Biomass Energy for Bitcoin Mining: Evaluating its Feasibility and Environmental Impacts

Published on 03 July 2023 by in Research

biomass as energy source for bitcoin mining

Sustainable energy series, pt. 4


Welcome to part 4 of our sustainable energy for bitcoin mining series! In this part, we examine the potential of biomass as a possible sustainable energy source for the mining of bitcoin and other blockchain related activities that require large amounts of energy. 

Biomass is often viewed as a sustainable source of energy because its main source, wood, can be regrown, in contrast to finite sources such as fossil fuels. However, there is also serious criticism on the label “sustainable” for biomass, because it can come with high emissions. In this article, we will examine both sides of this energy source, listing its advantages and disadvantages in order to explore if it is truly a sustainable source of energy for bitcoin mining.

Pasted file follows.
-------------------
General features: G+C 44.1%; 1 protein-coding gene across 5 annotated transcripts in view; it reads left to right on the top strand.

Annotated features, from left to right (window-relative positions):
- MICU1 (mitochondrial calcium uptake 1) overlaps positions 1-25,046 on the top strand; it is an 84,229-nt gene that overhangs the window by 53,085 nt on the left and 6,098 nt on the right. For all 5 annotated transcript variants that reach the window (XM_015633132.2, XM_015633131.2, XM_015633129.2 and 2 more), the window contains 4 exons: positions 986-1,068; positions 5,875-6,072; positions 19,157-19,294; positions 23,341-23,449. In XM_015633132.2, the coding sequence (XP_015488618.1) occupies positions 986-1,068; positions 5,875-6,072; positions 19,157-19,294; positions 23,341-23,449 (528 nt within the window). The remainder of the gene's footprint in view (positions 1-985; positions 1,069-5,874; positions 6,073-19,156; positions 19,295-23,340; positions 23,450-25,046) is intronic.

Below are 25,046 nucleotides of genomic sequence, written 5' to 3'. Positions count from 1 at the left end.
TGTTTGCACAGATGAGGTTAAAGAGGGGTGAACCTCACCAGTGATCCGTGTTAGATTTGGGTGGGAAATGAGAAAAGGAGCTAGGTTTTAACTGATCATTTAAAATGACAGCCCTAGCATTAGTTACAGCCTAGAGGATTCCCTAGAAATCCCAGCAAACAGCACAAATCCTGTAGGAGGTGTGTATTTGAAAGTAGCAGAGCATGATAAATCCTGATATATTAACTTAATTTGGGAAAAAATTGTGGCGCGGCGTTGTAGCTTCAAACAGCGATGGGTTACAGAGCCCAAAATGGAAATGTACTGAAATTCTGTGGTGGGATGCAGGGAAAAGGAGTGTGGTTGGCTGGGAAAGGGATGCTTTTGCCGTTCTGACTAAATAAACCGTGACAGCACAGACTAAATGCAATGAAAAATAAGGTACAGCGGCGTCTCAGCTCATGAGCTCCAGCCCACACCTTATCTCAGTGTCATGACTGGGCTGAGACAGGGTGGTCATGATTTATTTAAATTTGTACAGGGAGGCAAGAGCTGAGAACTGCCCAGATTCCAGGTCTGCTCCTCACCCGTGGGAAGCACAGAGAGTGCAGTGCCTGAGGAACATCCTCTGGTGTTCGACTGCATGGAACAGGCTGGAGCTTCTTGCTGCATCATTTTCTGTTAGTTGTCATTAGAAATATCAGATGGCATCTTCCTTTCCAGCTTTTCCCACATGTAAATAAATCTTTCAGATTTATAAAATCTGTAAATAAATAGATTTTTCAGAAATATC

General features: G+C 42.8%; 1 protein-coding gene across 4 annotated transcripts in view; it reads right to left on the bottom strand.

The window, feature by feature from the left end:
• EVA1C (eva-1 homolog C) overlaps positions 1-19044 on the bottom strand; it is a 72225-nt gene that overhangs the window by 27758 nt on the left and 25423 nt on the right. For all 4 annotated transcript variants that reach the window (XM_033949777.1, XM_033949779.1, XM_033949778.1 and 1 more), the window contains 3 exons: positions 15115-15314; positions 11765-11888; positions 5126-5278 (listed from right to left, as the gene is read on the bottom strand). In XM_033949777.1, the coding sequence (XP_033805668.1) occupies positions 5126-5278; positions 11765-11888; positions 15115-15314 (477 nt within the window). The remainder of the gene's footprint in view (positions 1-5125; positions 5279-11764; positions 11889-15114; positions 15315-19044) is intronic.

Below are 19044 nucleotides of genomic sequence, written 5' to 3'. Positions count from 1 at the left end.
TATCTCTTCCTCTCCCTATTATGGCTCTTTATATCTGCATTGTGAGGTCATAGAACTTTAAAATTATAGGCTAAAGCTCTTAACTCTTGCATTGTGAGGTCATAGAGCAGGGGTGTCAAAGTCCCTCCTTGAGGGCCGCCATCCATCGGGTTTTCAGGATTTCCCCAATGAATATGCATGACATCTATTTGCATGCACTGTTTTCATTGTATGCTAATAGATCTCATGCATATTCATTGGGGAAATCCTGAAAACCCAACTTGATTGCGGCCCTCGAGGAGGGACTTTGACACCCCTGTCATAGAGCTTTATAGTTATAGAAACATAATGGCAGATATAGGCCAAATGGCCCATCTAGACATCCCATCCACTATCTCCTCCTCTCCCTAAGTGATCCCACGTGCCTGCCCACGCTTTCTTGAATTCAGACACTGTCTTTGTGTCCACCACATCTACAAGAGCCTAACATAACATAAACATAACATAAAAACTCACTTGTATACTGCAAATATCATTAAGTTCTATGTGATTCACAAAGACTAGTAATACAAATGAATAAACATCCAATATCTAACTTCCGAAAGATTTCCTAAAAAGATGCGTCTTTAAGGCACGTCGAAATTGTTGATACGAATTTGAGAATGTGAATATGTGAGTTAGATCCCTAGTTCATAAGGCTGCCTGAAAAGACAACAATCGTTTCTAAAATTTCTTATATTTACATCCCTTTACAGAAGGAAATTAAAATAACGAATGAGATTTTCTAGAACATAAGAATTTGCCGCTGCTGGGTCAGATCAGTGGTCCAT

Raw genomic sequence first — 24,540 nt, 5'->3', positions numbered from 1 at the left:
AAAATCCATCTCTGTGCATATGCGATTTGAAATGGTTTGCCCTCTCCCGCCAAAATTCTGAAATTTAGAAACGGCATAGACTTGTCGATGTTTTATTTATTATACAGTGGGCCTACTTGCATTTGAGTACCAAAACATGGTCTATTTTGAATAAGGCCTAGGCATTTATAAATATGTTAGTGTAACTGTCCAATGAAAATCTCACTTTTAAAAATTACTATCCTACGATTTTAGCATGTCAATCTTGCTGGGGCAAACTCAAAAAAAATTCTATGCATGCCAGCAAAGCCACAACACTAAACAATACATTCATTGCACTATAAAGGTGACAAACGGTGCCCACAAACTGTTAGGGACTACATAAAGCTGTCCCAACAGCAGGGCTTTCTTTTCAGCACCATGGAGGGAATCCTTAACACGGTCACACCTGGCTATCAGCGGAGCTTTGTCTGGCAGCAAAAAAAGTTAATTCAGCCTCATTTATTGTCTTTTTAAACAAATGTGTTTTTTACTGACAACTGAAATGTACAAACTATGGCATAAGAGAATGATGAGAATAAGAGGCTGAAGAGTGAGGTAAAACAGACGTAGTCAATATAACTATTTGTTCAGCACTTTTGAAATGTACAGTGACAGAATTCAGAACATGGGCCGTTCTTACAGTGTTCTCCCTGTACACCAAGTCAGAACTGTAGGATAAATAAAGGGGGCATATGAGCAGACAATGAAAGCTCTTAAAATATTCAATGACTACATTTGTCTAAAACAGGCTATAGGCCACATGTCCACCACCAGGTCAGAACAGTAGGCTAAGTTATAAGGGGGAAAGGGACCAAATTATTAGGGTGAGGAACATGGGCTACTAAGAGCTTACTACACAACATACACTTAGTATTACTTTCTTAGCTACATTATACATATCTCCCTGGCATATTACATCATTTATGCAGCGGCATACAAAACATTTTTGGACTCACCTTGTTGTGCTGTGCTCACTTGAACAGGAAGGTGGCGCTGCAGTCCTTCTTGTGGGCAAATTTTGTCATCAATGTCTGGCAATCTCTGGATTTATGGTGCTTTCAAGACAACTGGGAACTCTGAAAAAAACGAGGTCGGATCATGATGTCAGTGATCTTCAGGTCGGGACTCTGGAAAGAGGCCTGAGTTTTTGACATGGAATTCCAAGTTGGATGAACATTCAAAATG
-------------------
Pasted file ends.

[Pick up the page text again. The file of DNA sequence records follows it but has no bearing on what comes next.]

About biomass energy

What is biomass energy?

Biomass is one of the oldest sources of energy in the world, originating from the moment people first started burning wood for cooking and heating purposes. Today, wood is still the largest source of biomass for biomass energy production, as trees can be easily regrown. Other sources of biomass for energy production include agricultural residues, food crops, oil-rich algae, and organic components from household and industrial waste.

How is biomass turned into energy?

Generating energy from biomass usually happens through combustion or decomposition of the organic materials. There are multiple methods for doing this. We will briefly discuss the four most common ones.